Brassaiopsis herb may increase testosterone levels by inhibiting aromatase but lacks research backing.
Brassaiopsis glomerulata is a plant whose leaves contain bioactive compounds with potential health benefits. It may have a notable impact on masculinity by:
- Blocking aromatase. Brassaiopsis has demonstrated an ability to inhibit aromatase from converting testosterone into estrogen, thereby potentially increasing T levels.
Brassaiopsis glomerulata, or brassaiopsis for short, is a small tree that hails from the lowland rainforests of Vietnam. Its broad leaves have long been rumored to carry ingredients with health boosting properties.
Traditional medical practices have utilized brassaiopsis leaves as a kind of tonic for symptoms associated with old age and joint complications, especially rheumatism and back pain.1 Reports from India have stated that liquid extracts of brassaiopsis may ameliorate minor digestive complaints, such as constipation. Traditional Chinese herbalists have also categorized it as a “tongcao,” a class of herbs that assist urination and lactation. Various other claims suggest the possibility of anti-inflammatory benefits.
Despite such claims, early scientific investigations into brassaiopsis have instead unearthed the presence of multiple aromatase blockers – compounds that prevent testosterone’s conversion into estrogen. There are noteworthy implications of this discovery in the realm of testosterone boosting, primarily estrogen control.
How Brassaiopsis Might Help With Testosterone
Although brassaiopsis glomerulata might not directly boost testosterone production or release, it contains several bioactive ingredients that have been noted as aromatase inhibitors in petri dish experiments: 2 3 4
- N-benzoyl-L-phenylalanine methyl ester, a weak aromatase inhibiting (AI) peptide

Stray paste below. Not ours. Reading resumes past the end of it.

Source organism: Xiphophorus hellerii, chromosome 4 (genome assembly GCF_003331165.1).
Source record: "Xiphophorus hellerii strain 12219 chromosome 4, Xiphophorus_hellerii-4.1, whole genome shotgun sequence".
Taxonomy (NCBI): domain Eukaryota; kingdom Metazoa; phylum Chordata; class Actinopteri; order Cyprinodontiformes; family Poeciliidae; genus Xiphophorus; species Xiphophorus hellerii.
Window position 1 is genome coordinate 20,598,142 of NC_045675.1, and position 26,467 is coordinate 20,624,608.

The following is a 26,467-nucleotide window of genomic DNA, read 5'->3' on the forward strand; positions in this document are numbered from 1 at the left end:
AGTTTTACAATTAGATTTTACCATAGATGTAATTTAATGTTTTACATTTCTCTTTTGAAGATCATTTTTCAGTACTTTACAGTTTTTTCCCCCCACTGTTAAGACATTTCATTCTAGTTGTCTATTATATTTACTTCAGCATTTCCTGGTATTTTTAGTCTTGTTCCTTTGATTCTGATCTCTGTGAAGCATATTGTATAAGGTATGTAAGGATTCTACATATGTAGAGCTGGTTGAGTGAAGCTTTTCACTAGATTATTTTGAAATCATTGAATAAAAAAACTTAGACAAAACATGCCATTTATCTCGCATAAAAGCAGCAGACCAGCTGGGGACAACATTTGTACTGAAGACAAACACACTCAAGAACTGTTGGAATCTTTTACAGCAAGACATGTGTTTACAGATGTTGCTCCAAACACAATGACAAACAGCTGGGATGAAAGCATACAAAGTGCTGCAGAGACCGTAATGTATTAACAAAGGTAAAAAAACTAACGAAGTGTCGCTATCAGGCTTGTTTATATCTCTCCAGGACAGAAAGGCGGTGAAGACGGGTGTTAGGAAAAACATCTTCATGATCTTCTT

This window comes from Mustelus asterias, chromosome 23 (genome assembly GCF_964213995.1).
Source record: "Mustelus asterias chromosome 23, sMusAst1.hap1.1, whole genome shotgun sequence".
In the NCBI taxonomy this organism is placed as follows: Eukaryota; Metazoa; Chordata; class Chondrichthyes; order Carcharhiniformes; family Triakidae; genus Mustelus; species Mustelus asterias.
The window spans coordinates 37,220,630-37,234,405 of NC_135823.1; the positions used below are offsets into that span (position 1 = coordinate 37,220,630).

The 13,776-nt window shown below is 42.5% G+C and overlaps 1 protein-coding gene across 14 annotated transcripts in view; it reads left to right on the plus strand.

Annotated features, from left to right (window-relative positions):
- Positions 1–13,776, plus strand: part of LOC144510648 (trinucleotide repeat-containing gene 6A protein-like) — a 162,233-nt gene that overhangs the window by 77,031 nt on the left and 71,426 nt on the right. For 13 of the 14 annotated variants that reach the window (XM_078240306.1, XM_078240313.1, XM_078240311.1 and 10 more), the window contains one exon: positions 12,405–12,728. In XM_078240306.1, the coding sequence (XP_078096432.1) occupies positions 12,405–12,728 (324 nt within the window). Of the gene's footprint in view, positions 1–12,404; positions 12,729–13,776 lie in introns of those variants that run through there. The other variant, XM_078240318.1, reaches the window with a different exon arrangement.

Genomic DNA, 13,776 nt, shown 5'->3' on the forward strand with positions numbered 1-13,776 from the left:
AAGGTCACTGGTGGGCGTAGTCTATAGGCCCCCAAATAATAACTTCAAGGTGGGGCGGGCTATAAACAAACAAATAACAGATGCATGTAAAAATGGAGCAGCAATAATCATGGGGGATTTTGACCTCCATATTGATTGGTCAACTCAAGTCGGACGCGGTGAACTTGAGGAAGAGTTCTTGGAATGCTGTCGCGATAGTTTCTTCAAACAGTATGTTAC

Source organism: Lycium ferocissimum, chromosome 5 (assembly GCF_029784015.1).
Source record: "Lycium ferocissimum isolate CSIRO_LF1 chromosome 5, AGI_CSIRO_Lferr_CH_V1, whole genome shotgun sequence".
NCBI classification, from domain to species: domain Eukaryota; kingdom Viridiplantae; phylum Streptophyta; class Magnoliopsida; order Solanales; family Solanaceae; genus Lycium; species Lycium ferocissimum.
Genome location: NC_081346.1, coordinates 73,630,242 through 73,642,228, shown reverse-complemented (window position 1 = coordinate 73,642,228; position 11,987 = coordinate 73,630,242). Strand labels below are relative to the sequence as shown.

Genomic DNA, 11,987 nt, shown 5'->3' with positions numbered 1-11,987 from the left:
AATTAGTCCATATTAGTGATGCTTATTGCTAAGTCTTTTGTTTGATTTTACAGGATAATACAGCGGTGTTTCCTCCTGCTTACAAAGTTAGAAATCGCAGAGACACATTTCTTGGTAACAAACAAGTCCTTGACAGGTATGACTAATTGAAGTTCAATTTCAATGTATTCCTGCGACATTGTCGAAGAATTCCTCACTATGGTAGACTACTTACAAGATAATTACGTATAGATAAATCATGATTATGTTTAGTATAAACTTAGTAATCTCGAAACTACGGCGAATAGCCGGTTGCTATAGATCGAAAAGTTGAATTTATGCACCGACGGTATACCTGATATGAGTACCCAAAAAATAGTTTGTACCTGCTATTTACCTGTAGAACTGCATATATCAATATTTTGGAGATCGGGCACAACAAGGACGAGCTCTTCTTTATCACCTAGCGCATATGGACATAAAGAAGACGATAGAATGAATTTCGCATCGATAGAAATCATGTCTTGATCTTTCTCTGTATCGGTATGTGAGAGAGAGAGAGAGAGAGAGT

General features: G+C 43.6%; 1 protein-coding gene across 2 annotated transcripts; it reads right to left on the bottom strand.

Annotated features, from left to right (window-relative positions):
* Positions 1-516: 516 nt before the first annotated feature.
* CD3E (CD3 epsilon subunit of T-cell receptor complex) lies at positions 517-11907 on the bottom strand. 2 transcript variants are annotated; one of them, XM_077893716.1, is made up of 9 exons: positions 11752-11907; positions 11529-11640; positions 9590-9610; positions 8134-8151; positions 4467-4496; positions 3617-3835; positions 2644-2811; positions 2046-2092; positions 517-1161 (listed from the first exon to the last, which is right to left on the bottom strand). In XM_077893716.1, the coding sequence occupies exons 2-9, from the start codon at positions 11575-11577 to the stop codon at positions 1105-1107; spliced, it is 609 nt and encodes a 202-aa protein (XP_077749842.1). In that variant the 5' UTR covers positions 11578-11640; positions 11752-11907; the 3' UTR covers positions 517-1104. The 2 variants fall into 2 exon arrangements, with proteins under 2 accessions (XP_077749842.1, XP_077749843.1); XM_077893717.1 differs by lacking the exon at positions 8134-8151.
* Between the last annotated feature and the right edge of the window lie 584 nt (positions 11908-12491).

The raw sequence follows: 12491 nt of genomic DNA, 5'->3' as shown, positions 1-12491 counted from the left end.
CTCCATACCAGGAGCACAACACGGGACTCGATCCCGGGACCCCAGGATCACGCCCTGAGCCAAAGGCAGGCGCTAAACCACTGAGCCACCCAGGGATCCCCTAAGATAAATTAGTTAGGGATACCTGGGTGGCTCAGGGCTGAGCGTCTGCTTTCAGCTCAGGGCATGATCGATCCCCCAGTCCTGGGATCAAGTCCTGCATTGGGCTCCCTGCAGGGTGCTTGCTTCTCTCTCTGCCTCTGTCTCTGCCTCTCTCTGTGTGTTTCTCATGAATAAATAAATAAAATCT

- (−)-dehydrololiolide, a terpenoid with strong AI activity
- Linoleic acid, an omega-6 fatty acid with potent AI activity
Blocking aromatase reduces the conversion of testosterone into estrogen, which has potential to not only boost T levels but also reduce estrogen.5
Brassaiopsis Benefits & Uses for Testosterone
By blocking aromatase, brassaiopsis may impart a handful of benefits, including:
- Increasing testosterone levels6
- Minimizing the negative consequences of estrogen increase, such as gynecomastia and male hypogonadism7
- Combating age-related testosterone decline8
Brassaiopsis is thus occasionally used as an ingredient in testosterone boosters. It has also been taken as a type of mild fat burner for its purported ability to promote lean muscle mass, albeit unsupported by evidence.
The effect of brassaiopsis glomerulata on animals has not been investigated to any significant capacity.
Clinical research on brassaiopsis glomerulata has yet to be conducted.
Dosage for Testosterone
- There are no presently available clinical studies using brassaiopsis in any capacity
- Typical supplements range from 200 – 500 mg of brassaiopsis, which is often combined with other testosterone-boosting herbs
- Leaf extract for dihydrololiolide
- Ground leaf as a powder or in a capsule
Supplements in Review Says
- Brassaiopsis at 200 mg for testosterone.
We do not recommend brassaiopsis for testosterone. There is currently no existing research or data illustrating the effects of brassaiopsis on living systems—human or animal.
Try brassaiopsis in low doses with other natural aromatase inhibitors. If insistent on using brassaiopsis, take it in conjunction with zinc, diindolylmethane (DIM), or another aromatase inhibitor in order to potentially heighten the testosterone-boosting effect.
- Kiem PV, et al. Lupane-triterpenes from the leaves of Brassaiopsis glomerulata. Arch Pharm Res. 2003 Aug;26(8):594-6. ↩
- Balunas MJ, et al. Natural compounds with aromatase inhibitory activity: an update. Planta Med. 2010 Aug;76(11):1087-93. ↩
- Balunas MJ, et al. Natural products as aromatase inhibitors. Anticancer Agents Med Chem. 2008 Aug;8(6):646-82. ↩
- Balunas MJ, et al. Interference by naturally occurring fatty acids in a noncellular enzyme-based aromatase bioassay. J Nat Prod. 2006 Apr;69(4):700-3. ↩
- Balunas MJ, et al. Isolation and characterization of aromatase inhibitors from Brassaiopsis glomerulata (Araliaceae). Phytochemistry letters. 2009;2(1):29-33. ↩
- T’sjoen GG, et al. Comparative assessment in young and elderly men of the gonadotropin response to aromatase inhibition. J Clin Endocrinol Metab. 2005;90:5717-22. ↩
- De Ronde W, et al. Aromatase inhibitors in men: effects and therapeutic options. Reprod Biol Endocrinol. 2011;9:93. ↩
- Leder BZ, et al. Effects of aromatase inhibition in elderly men with low or borderline-low serum testosterone levels. J Clin Endocrinol Metab. 2004;89:1174-80. ↩